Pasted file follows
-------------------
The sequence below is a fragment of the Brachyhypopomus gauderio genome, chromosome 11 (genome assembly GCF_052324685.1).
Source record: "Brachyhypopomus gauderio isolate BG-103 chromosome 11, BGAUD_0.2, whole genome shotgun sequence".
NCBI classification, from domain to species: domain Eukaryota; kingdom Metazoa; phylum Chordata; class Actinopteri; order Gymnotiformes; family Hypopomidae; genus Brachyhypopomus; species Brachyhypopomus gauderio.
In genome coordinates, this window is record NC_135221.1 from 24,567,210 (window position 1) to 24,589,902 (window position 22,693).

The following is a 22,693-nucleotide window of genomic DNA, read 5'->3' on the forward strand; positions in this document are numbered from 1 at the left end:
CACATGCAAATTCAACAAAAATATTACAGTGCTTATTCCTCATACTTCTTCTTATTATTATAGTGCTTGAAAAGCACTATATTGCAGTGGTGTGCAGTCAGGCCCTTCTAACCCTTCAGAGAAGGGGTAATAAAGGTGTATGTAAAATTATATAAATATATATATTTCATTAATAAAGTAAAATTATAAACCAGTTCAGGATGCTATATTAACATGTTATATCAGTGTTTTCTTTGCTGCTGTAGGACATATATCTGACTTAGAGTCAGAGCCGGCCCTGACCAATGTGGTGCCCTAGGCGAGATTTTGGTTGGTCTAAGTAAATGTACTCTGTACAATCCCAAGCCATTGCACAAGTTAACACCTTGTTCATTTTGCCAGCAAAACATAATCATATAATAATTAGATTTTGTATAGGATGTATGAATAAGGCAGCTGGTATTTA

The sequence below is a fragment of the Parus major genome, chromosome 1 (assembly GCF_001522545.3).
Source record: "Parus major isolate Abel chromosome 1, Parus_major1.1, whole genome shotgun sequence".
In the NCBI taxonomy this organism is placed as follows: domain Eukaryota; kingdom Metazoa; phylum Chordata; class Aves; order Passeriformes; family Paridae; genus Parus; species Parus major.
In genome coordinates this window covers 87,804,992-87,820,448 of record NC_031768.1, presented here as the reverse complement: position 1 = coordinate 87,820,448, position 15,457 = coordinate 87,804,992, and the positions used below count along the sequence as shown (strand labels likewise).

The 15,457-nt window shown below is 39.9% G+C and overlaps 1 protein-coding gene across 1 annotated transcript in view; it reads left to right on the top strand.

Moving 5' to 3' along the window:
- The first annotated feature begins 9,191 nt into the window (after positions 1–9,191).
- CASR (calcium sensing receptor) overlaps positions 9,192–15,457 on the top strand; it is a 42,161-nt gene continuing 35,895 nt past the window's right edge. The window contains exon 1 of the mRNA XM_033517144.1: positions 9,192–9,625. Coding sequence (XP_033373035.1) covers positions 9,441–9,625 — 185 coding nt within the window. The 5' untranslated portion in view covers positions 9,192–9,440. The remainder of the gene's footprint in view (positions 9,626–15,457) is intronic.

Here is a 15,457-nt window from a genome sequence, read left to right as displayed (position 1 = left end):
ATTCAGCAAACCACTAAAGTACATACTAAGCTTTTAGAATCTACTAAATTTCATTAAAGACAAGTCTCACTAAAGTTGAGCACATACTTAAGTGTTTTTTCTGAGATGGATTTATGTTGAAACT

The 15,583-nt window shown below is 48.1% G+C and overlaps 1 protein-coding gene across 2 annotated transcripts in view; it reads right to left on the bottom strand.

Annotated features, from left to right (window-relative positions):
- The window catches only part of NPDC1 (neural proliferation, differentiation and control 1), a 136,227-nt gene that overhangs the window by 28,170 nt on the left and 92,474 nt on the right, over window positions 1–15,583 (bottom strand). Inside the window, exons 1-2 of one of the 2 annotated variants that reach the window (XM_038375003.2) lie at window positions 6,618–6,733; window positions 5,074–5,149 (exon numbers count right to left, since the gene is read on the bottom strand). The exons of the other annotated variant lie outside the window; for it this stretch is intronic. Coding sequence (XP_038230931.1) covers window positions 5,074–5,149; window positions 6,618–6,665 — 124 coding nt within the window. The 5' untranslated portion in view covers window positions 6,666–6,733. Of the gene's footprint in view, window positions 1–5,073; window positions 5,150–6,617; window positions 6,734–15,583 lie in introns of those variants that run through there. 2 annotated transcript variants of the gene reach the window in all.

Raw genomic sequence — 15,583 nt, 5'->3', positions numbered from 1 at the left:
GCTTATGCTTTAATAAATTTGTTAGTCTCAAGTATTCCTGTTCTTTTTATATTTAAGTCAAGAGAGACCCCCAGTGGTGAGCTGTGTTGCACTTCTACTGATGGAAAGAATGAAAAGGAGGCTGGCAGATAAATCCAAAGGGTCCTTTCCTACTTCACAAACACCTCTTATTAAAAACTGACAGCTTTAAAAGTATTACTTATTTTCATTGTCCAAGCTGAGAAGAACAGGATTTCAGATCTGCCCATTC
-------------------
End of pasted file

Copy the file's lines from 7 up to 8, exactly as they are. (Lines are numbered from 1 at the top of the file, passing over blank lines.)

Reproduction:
The sequence below is a fragment of the Parus major genome, chromosome 1 (assembly GCF_001522545.3).
Source record: "Parus major isolate Abel chromosome 1, Parus_major1.1, whole genome shotgun sequence".